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For Future Reactor Meltdowns, EPA Means “Extra Pollution Allowed”
As the nuclear power industry struggles against collapse from skyrocketing costs, bankrupting repair bills and investor flight (four operating reactors were permanently closed this year, more than in any previous 12 month period), the government seems to have capitulated to political pressure to weaken radiation exposure standards and save nuclear utilities billions. On April 15, the EPA issued new Protective Action Guides (PAGs) for dealing with large scale radiation releases — like the catastrophic triple reactor meltdowns at Fukushima, Japan that spread cesium and radio-iodine worldwide. The new PAGs are like a government bailout, saving reactor owners the gargantuan costs of comprehensive cleanup. And eerily, the new PAGs seem to presume the inevitability of radiation disasters that the industry — with its fleet of 100 rickety 40-year-old units — can’t currently afford to withstand.
According to Daniel Hirsch, President of Committee to Bridge the Gap, the latest PAGs took effect in April but can be amended — and EPA is taking comments. Hirsch says that the National Council on Radiation Protection’s plans for implementing the new PAGs “would allow the public to be exposed to extraordinarily higher levels of radiation than previously permitted” during reactor accident emergencies. The new PAGs also allow extremely high contamination of food, he says. “In essence,” Hirsch reports, the PAGs say “nuclear power accidents could be so widespread and produce such immense radiation levels that the government would abandon cleanup obligations” forcing people to absorb and live with far more cancers.
To cut costs, industry has long pushed for weakening radiation exposure rules. In 2002, Roger Clarke president of the International Commission on Radiological Protection (ICRP) warned in the Bulletin of the Atomic Scientists, “Some people think that too much money is being spent to achieve low levels of residual contamination.” The ICRP recommends exposure standards to governments for nuclear industry workers and the public.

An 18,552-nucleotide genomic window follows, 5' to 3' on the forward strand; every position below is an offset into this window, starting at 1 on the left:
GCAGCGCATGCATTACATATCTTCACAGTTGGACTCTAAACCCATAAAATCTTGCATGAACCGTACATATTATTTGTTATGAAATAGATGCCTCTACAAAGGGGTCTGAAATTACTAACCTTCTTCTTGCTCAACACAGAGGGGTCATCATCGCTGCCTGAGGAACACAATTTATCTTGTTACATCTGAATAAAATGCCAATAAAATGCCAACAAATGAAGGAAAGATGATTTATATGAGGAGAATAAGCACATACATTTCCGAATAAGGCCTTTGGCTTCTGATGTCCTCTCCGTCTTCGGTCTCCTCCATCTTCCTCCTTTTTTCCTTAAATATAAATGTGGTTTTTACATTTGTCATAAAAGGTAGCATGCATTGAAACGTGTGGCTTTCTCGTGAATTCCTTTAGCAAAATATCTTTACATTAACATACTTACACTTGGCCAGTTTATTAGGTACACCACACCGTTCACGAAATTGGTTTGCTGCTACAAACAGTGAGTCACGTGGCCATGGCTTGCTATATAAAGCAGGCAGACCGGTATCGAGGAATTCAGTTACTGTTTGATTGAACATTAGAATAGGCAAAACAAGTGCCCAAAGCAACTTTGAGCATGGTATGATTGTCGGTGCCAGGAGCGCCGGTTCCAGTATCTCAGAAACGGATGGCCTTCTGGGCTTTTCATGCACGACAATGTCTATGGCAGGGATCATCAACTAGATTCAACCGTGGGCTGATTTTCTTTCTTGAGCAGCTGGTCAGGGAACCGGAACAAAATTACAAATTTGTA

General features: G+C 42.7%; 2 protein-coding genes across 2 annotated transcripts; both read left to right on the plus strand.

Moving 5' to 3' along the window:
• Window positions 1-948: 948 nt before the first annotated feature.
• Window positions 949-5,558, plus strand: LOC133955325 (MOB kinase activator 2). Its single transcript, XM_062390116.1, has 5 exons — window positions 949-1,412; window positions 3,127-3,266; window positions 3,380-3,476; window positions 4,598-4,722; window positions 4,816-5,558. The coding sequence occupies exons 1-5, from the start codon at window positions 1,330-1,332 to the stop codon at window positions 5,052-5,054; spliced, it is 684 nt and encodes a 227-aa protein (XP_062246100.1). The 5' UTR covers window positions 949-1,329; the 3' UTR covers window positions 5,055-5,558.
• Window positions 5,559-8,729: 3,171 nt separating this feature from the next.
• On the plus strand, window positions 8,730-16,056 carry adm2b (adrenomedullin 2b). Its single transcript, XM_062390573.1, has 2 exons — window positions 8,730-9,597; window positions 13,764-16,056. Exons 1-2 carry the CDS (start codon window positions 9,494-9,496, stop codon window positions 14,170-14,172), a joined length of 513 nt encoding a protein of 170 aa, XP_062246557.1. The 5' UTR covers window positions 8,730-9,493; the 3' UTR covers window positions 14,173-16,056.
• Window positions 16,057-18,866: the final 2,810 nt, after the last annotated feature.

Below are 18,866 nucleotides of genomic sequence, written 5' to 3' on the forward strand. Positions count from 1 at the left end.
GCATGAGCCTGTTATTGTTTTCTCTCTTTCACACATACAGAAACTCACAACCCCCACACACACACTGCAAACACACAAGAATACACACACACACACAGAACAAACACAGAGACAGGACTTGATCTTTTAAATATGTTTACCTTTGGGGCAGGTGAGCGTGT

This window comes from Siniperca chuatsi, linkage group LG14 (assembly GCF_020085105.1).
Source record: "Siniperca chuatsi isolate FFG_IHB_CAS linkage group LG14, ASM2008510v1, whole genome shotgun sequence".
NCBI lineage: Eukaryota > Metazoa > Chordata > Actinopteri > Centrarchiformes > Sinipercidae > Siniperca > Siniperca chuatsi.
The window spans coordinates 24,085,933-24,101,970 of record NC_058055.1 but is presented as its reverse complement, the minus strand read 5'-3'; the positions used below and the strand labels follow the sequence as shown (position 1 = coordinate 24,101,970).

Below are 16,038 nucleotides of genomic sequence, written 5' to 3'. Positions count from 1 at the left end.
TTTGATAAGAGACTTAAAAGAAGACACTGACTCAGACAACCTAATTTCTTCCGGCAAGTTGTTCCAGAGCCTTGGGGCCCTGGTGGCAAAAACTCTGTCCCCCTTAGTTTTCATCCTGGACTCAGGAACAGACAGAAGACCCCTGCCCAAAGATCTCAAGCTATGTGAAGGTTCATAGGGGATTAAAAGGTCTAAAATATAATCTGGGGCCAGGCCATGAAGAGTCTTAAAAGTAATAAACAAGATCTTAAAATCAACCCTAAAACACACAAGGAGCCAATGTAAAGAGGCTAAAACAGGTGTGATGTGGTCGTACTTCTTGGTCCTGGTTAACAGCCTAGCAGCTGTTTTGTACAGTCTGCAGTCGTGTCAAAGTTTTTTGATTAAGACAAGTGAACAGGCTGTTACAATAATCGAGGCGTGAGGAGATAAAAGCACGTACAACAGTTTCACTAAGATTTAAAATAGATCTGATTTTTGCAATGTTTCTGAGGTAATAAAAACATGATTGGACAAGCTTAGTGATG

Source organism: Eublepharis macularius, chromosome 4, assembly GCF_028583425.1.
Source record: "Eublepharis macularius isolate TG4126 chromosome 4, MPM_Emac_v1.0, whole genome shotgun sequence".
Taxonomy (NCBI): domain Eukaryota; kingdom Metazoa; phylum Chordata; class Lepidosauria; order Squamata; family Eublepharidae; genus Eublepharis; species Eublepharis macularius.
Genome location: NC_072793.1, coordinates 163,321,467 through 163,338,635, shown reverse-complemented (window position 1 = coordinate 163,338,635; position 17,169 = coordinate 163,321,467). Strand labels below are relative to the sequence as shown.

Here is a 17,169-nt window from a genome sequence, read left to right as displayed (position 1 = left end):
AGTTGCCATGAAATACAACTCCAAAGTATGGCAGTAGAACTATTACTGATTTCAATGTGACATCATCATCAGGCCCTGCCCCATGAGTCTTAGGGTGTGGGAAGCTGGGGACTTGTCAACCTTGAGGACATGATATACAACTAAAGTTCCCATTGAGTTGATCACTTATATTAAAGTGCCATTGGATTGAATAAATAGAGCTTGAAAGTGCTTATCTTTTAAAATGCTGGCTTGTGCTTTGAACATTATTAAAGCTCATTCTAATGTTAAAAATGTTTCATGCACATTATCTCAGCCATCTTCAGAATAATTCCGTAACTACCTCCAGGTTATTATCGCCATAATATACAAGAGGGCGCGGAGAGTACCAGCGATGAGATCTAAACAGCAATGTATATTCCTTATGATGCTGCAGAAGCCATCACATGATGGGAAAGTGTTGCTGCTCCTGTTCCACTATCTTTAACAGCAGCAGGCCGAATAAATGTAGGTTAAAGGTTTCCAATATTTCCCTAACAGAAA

Permissible radiation doses established by polluters
There is no exposure to ionizing radiation that’s safe. Even the smallest exposures have cellular-level effects that can lead to immune dysfunction, birth defects, cancer and other diseases. The National Academy of Sciences’ 7th book-length on the biological effects of ionizing radiation, BEIR-VII, declared that any exposure, regardless of how small, may cause the induction of cancer. BEIR-VII also explicitly refuted and repudiated the pop culture “hormesus” theory, promoted by industry boosters, that a little radiation is good for us and acts like a vaccination.
Today, the nuclear industry — military, industrial and medical — is required to keep radiation exposures only “as low as reasonably achievable.” This tragicomic standard is neither a medical nor scientific concept. It’s not based on health physics or biology. It’s merely the formal admission that radiation producers cannot keep worker or public exposures to a level that is safe — that is zero.
Exposure limits have been established at the convenience of the military and industrial producers of radioactive pollution, not by medical doctors of health physicists. The late Dr. Rosalie Bertell made clear 36 years ago in Robert Del Tredici’s book At Work In the Fields of the Bomb, “The people with the highest vested interest are the ones that are making the nuclear bombs. And it turns out they have complete control over setting the permissible [radiation exposure] levels.” Since then, little has changed in the regulatory world (although scientists have found that far more damage is caused by low dose radiation than was earlier thought possible): the ICRP’s 1990 recommendations to reduce worker and public exposures by three-fifths has yet to be adopted by the United States.
We can thank industrial and political roadblocks for that, yet in spite of them the government’s permissible dose (lazy reporters often write “safe” dose) of radiation has dramatically decreased over the years — as we’ve come to better understand the toxic, carcinogenic and mutagenic properties of low-level exposures. In the 1920s the permissible dose was 75 rem (radiation equivalent man) per year for nuclear industry workers. In 1936, the limit was reduced to 50 rem per year; then 20-25 in 1948; 15 in 1954; and down to 5 rem per year in 1958. The general public is officially allowed to be exposed to one-tenth the workers’ dose, or 0.5 rem per year. The ICRP’s 1990 suggestion was to cut this to 2 and 0.2 respectively.
With cancer rates at pandemic proportions, adding higher radiation exposures to the effects of 80,000 chemicals that contaminate our air, water and food only makes our chance of avoiding the dread disease slimmer. Rather than permitting increased doses of dangerous and sometimes deadly radiation, especially following reactor disasters, the government should be acting to prevent them — like Germany, Italy and Japan — by preparing the phase-out of the country’s accident-prone nukes.
John LaForge is a co-director of Nukewatch, a nuclear watchdog and environmental justice group in Wisconsin, edits its Quarterly, and writes for PeaceVoice.